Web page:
Part 3: Only Reserve against Inventory in Dynamics NAV?

Another frequent customisation that simplifies the system is to restrict NAV to only reserving what’s on inventory. By default NAV is all or nothing, setting reservations against purchase orders, production orders, planning worksheet lines and even, horrifically, against sales return orders. It will assume that any source of inventory is fair game and use it to promise to your customer!

As a consequence of this the system also restricts your ability to change source orders once reservations exist. Changing a date on a purchase order can be a nightmare when twenty sales orders have reservations against it because NAV expects you to find and cancel those reservations first so that you are free to change the supply date. While the theory that you should re-promise your customers might be correct in practise it just not practical especially when the date is coming forward.

So the compromise is to just reserve against inventory, which is when it’s in your control. Beyond that it’s an indication based on first come first served against the different sources of supply. The system will track but not reserve (with none of the restrictions relating to change applying to tracking entries).

You will need a routine that reserves the oldest demand when inventory is receipted into stock. Actually this allows you to have a priority system so that orders replacing quality issues for instance are replaced before new orders leading to invoices being paid quicker and customers being happier than they otherwise might be.


This post is part of a 6-part series. A link to rest of the posts in this series are below (updated as published);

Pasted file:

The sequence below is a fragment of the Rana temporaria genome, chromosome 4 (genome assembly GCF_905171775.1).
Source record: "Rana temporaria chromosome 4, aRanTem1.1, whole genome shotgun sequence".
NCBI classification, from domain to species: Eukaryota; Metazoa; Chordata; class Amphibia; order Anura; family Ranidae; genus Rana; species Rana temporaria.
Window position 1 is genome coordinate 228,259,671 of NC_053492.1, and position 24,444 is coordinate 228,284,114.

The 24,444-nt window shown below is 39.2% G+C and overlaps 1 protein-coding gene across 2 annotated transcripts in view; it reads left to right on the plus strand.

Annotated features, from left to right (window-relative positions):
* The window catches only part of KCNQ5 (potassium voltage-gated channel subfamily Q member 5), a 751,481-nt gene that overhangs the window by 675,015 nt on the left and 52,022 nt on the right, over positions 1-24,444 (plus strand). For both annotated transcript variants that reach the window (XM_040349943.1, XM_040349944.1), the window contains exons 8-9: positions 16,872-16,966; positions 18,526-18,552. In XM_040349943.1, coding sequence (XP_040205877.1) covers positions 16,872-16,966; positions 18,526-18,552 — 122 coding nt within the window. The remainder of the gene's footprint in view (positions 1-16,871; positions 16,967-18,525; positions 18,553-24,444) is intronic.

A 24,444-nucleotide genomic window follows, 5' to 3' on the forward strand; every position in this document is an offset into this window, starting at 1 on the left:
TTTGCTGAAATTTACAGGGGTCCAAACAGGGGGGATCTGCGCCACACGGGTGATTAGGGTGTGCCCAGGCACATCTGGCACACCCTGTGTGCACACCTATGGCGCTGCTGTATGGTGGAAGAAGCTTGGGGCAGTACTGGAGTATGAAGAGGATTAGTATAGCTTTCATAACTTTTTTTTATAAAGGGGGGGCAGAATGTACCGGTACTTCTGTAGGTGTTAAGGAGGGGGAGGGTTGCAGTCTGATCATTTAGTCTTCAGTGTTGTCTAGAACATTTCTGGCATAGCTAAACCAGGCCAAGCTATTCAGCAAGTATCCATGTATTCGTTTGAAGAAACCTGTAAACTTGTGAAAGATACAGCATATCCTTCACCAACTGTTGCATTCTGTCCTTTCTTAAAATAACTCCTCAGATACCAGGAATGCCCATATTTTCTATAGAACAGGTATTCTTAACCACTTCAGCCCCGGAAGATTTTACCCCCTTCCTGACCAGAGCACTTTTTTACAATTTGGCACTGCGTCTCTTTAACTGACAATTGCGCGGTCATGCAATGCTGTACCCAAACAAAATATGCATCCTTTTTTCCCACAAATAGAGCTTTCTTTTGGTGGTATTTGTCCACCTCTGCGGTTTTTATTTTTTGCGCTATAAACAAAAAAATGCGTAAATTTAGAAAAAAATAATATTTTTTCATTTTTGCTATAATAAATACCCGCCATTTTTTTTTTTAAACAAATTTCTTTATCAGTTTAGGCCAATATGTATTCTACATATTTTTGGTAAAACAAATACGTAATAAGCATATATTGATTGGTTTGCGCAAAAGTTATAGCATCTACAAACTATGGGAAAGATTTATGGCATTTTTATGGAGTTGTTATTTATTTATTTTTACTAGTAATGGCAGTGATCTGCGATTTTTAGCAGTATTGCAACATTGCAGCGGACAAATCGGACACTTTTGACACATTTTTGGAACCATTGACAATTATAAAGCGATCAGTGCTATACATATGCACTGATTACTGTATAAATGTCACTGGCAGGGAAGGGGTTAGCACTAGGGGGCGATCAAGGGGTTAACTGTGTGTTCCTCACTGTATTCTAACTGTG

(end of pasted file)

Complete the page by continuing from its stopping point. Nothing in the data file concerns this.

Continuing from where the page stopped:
Author: James Crowter

I’m passionate about how businesses can improve their efficiency by getting process optimal more of the time. For the last twenty five years I’ve worked to help organisations of all sizes and types implement the ERP & CRM software that typically they decide they need when things are going wrong. I’ve seen that work unbelievably well and enabled those organisations to rapidly grow but I’ve also had some hard projects over that time where it’s felt more like warfare at times. Since 1996 (and version 1.01) I’ve been working with a small Danish product called Navision that’s now become Microsoft’s Dynamics NAV and I’ve also been using and consulting around Microsoft CRM since 2005. As managing Director of one of the longest established first Navision and now Microsoft Dynamics partners I’ve been involved in the complete history including numerous product councils and system design reviews. It’s my privilege to know many of the key Microsoft executives and product designers and have insight into both where the products are now and their future direction. So colleagues & clients have asked me to start this blog to share some of the insight that both this knowledge (obviously where not restricted by NDA’s or client confidentiality) and experience can help. Specifically I want to concentrate not on the specifics of how (there are some great blogs already for that) but why. If any user helps their business make better decisions or consultant can give better advice then that will be objective achieved. I founded Technology Management in 1992 and have led from the front ever since. Helping clients use technology to grow their business is my passion through explaining technology in terms that everyone can understand. My interest in computing began at the age of eight, long before my school had the equipment to cope. Throughout school and university I developed software commercially. I hold many IT certifications, such as Microsoft Dynamics NAV (for over 17 years), Microsoft Dynamics CRM (for over 10 years), as well as Microsoft Windows Server, Exchange and SQL. In October 2015, I was awarded the title of Most Valuable Professional (MVP), a title given to a select few individuals (31 currently) across the world specifically for Dynamics NAV. After years of working with a range of distribution and manufacturing software for hundreds of organisations, I focus on understanding the business requirements of an organisation, what it will take to deliver the systems required to maximise their potential. Follow me online via my other social channels: - Twitter: @jamescrowter - LinkedIn: Or email me directly at james[.]crowter[@]

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